Sanju Samson loves the Indian Premier League. He never disappoints. Since his debut for Rajasthan Royals at the age of 18, Samson has produced some sterling knocks every season. So it was no surprise when set the Sharjah Cricket Stadium alight on Tuesday.
Sharjah is a favourite hunting ground for Samson. It’s not the short boundaries and the true bounce. Something about the pitch brings out the best in him. Usually, Keralites in the UAE would have thronged the stadium to watch him, and that would have spurred him to put on a show. Since the COVID-19 pandemic kept spectators away, most Keralites would have watched him on television as he put the CSK attack to the sword.
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His 74 off 32 balls against the Chennai Super Kings has been latest in a string of good scores in Sharjah. As a fresh-faced teenager, Samson struck a fifty in Sharjah when the first half of the 2014 IPL was played in the UAE. Recalling Samson’s fireworks in the Under-19 Asia Cup the same year, UAE opener Chirag Suri said he was exactly like this. “He came in and hit us all around,” Suri told Gulf News. In the final, Samson scored an 87-ball hundred over Pakistan.
IPL watchers wouldn’t have been surprised by Samson’s power-hitting against the CSK. The nine sixes would have cleared the ropes in most grounds. Such was his power and timing. Sunrisers Hyderabad will remember the thrashing from Samson last year when he went on to score a hundred.
Samson says he’s worked on his game since then. “I have been working very hard on my fitness, my diet, my training. I have understood that my game depends on power, so I have trained accordingly. That is what my role is, that is what the game demands. I have developed my power hitting a bit more,” he said in the interview after the Royals’ win over CSK.
In the commentary box, batting stalwarts from the yesteryears lavished praise on Samson. Kevin Pietersen, Michael Slater and Sunil Gavaskar marvelled at his timing. Skippers Mahendra Singh Dhoni of CSK and Steve Smith of Royals too echoed that.
More praise flowed through twitter. “Sanju Samson is not just the best wicketkeeper batsmen in India but the best young batsman in India!, former India opener Gautam Gambhir tweeted. “Clean striking by @IamSanjuSamson. They were all proper cricketing shots and not slogs,” was the reaction from former Indian captain Sachin Tendulkar.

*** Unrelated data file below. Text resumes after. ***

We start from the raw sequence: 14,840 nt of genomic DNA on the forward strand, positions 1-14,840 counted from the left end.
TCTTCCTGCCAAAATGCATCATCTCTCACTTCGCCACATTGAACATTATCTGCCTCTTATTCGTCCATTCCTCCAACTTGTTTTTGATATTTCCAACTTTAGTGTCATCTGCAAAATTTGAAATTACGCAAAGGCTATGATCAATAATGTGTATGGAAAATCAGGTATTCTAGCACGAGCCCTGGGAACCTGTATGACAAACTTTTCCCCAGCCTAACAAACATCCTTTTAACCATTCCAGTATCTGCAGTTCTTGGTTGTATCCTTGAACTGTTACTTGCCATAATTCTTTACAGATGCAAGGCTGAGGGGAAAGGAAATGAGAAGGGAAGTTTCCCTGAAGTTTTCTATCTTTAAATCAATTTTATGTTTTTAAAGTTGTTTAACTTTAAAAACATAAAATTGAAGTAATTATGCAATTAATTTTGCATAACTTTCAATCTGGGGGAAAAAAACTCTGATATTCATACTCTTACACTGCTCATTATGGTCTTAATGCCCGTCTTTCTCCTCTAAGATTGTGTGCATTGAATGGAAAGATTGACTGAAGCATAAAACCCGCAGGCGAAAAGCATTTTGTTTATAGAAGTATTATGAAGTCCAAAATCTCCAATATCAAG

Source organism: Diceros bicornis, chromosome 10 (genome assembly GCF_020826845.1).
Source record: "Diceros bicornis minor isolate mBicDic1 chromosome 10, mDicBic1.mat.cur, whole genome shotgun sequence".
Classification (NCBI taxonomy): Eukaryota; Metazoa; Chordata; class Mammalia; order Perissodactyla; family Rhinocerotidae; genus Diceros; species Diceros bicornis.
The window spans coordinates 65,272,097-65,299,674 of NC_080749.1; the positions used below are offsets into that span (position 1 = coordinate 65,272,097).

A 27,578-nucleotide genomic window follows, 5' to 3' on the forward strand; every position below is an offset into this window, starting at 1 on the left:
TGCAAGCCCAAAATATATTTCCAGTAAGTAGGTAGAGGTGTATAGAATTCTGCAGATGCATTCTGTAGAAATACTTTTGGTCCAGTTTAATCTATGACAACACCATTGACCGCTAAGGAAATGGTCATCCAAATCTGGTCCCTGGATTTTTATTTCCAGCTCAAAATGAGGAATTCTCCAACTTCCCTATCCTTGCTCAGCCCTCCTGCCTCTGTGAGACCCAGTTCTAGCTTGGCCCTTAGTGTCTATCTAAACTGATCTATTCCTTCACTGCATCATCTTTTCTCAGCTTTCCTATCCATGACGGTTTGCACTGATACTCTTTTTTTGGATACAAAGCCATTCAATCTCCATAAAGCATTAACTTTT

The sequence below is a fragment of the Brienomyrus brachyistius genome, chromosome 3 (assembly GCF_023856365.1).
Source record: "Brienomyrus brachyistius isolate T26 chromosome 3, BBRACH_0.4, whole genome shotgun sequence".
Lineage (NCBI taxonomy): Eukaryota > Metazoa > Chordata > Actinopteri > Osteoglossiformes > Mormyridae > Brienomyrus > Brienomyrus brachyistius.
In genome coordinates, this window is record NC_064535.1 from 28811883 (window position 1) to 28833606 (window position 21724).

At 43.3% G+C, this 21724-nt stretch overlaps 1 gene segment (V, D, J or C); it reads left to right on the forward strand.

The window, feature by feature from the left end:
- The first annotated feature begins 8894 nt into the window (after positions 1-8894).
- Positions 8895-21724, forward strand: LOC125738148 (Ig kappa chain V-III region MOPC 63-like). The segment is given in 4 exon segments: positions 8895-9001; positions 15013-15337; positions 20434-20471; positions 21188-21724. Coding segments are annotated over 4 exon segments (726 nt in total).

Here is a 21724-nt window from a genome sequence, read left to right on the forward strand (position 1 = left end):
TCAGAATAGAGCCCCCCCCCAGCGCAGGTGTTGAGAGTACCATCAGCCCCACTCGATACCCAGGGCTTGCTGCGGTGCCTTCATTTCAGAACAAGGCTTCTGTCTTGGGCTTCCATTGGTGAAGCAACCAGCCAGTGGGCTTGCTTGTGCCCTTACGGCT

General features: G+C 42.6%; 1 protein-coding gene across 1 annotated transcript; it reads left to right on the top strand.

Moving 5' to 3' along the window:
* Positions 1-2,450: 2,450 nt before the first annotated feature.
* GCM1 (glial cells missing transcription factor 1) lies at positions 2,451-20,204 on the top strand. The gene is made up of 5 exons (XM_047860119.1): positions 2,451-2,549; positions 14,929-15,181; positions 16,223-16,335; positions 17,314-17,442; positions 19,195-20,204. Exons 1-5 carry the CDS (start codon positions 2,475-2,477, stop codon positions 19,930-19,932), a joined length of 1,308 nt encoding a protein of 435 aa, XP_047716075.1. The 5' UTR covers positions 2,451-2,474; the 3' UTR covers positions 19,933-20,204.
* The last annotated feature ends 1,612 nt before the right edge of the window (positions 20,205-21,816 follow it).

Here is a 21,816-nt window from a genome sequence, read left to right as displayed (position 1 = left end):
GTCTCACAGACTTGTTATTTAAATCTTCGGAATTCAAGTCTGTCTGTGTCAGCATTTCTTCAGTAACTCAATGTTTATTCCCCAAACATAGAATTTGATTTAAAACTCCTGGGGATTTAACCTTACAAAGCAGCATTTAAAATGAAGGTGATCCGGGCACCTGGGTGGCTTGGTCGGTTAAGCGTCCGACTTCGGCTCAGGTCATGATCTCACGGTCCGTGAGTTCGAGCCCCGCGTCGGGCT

Some of them suggested that Samson should be a shoo-in for next year’s T20 World Cup. That would be difficult since the Indian selectors and team management expect Rishabh Pant’s talent to blossom if he’s given the opportunities. Samson, who made his India debut in 2015, has played only five T20Is in five years. Three of them came early this year, where he failed to come good.
“It’s weird that the only playing eleven Sanju Samson doesn’t find a place is that of India, rest almost everyone is ready for him with open arms,” Gambhir tweeted. That has been the story of Samson so far. He hasn’t complained, he merely goes on scoring and reminding everyone what they are missing.
It’s not easy for a cricketer from Kerala to break into the national side. A cricketer from Kerala? People ask. It’s like Kerala and cricket don’t go together. Most Indians believe the football-crazy southern state can’t produce cricketers. That belief borders on ignorance. The best-known cricketer from the state is Santhakumaran Sreesanth, whose temper torpedoed his talent. Samson is the polar opposite: a cool head and polite to a fault.
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There are half a dozen Keralites in IPL 2020. Devdutt Padikkal is one, and Karun Nair is another; both play for Karnataka. But Samson is a true-blue Keralite.
Samson, who signed up for the Rajasthan Royals in 2013, became the youngest at 18 to score a fifty in IPL and was polled the Emerging Player of the Season. Former India captain Rahul Dravid mentored him during his stay at the Royals, and Samson went on to play for India Under-19. He’s quite prolific in first-class cricket too, and that earned a call-up to the national squad on a few occasions.
A regular place in the national side is a possibility. But will the selectors give him enough chances? If they don’t, it will not be their loss. It would be India’s loss.